And I have no time for such attitude.

 

The city of Buffalo itself might as well be in Canada. It’s close to the Canadian border, just down the road from Niagara Falls, and their snowstorms are as good or better than ours. I don’t know if folks there say “eh” but it wouldn’t surprise me. And they have a rich sporting history, with major and minor league baseball teams over the years, and of course the Buffalo Bills of the NFL.

  

And Buffalo had the Buffalo Bisons, a great American Hockey League team for years (1940-1970) but got bumped aside when the Sabres came into being. So Buffalo is a good, solid hockey town. How can it not be, with all those snowbanks, ice, and chicken (Buffalo) wings?

 

 Like I said, it might as well be Canadian.

 

Montreal needs this opening game. A nice jump out of the gate would be good, get the ball rolling, grab a quick two points, and then head up to Toronto to play the Leafs, a team which needs no introducton. They don’t deserve it.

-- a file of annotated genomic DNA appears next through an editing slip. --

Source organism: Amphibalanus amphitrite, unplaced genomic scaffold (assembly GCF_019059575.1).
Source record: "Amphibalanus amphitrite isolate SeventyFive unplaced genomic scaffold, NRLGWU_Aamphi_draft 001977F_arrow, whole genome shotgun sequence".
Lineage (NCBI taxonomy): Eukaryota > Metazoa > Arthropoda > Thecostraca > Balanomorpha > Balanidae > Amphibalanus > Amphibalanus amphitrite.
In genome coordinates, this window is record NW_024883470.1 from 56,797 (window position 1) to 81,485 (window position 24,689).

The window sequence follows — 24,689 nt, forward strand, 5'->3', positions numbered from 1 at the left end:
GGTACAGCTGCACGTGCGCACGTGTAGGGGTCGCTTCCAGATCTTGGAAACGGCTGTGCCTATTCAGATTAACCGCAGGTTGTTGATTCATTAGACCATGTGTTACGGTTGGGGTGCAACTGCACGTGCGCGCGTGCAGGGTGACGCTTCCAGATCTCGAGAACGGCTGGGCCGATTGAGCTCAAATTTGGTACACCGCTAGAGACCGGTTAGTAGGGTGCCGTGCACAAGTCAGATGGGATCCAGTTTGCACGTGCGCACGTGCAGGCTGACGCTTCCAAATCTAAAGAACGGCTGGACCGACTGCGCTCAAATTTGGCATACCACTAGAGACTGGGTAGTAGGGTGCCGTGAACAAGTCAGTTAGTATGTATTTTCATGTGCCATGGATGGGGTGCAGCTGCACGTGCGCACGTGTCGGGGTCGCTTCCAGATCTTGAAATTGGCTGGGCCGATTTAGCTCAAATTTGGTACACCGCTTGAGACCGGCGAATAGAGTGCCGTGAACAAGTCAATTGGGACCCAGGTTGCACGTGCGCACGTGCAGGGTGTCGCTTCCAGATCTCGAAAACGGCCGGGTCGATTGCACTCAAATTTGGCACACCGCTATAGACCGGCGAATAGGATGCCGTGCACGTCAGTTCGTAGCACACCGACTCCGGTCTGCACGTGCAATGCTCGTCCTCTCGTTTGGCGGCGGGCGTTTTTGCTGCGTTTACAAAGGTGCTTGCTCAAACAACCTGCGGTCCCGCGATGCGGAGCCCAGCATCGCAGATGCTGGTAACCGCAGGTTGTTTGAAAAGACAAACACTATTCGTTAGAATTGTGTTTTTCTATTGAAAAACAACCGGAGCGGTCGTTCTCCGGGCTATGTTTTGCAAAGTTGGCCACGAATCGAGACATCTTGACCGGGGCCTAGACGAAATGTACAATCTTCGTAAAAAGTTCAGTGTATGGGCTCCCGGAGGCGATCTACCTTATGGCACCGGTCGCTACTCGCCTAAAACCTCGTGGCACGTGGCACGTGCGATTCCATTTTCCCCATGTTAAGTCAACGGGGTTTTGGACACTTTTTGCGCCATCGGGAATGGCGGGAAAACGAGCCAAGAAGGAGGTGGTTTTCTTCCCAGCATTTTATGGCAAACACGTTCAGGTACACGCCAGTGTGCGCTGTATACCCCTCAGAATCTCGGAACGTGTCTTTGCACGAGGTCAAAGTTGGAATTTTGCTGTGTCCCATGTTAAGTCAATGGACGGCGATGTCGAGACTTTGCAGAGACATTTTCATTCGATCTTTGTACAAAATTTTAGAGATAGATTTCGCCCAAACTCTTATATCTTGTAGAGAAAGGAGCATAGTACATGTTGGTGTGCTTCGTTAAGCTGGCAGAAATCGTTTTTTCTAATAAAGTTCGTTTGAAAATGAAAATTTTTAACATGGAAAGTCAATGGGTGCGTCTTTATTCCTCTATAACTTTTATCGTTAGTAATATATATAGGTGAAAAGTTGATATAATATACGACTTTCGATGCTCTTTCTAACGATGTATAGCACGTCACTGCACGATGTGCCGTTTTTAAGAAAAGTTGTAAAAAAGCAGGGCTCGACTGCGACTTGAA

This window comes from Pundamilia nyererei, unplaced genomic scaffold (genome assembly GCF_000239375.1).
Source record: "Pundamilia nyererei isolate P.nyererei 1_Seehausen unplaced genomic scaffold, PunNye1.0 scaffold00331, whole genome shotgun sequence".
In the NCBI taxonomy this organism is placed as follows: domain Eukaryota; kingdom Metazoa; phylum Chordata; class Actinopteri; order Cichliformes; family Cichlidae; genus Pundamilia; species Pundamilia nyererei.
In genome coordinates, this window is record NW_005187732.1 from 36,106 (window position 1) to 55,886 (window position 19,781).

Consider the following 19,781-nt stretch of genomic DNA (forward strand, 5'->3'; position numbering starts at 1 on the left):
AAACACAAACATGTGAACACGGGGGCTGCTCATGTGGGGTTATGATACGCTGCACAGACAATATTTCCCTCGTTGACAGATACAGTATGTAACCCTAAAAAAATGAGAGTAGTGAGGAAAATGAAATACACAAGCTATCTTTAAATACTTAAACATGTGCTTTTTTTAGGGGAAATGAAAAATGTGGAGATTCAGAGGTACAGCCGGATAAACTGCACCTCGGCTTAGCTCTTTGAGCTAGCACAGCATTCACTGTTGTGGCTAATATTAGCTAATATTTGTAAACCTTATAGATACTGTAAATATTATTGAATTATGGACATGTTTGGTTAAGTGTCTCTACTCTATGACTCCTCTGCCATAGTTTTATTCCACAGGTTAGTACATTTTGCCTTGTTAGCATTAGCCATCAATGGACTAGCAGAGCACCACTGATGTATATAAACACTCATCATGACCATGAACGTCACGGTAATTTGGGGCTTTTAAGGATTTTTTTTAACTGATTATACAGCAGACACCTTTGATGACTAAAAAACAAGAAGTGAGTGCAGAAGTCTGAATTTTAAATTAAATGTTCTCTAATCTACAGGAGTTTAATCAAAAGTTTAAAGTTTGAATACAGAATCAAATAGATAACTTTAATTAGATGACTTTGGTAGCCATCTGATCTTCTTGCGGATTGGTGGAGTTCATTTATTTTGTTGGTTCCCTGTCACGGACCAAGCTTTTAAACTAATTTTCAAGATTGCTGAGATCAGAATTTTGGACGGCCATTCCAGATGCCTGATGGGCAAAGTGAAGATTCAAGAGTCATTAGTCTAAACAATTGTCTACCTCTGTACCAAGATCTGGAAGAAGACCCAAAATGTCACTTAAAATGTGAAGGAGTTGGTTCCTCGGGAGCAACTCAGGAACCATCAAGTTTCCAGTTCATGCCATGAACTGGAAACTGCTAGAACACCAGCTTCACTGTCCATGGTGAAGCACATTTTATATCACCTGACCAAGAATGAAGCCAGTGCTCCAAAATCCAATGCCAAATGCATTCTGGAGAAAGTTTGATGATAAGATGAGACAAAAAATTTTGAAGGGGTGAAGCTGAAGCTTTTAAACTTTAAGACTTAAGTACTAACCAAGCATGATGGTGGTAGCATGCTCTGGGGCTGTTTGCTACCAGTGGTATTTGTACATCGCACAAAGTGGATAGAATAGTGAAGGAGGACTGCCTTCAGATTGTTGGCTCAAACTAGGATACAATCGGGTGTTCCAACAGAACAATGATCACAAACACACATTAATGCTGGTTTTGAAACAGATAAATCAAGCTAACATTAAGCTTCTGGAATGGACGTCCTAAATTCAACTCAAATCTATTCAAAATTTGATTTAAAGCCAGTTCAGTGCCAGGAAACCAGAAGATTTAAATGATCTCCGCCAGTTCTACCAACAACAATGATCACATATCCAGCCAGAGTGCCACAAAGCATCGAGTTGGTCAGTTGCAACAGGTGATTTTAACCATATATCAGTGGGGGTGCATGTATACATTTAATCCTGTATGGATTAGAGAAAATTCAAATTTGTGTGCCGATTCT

So the Canadiens season begins on Friday, and it’s about time. Summers are nice and all that, but the road to the Stanley Cup trumps all the beaches, canoes, and frisbee-throwing out there.

 

And they have to start by beating those Sabres, eh?  

Again, When You Least Expect It, More Fascinating Facts!

mtl_2007.jpgmtl_white.jpgsweater5.gifsweater4.gifsweater3.gifsweater2.gifsweater11.gif

Fascinating Fact # 1   I owned a sports bar for awhile in Powell River, and during this time the infamous Hanson Brothers came to town for a promotional thing at the arena. Afterwards, they came into my pub and at midnight, I locked the doors and drank beer and talked hockey with them until about 5AM.

Fascinating Fact #2  A small scrap of paper signed by Bill Barilko, who scored the Cup-winning goal for Toronto against Montreal in 1951 and died later that year in a plane crash in northern Ontario, recently sold on ebay for $750.

Fascinating Fact #3   Frank Mahovlich came into my pub after an NHL Oldtimer’s game with his niece, who lives in Powell River. I had to tell customers who clamoured all over him to cool it so the guy could eat his meal.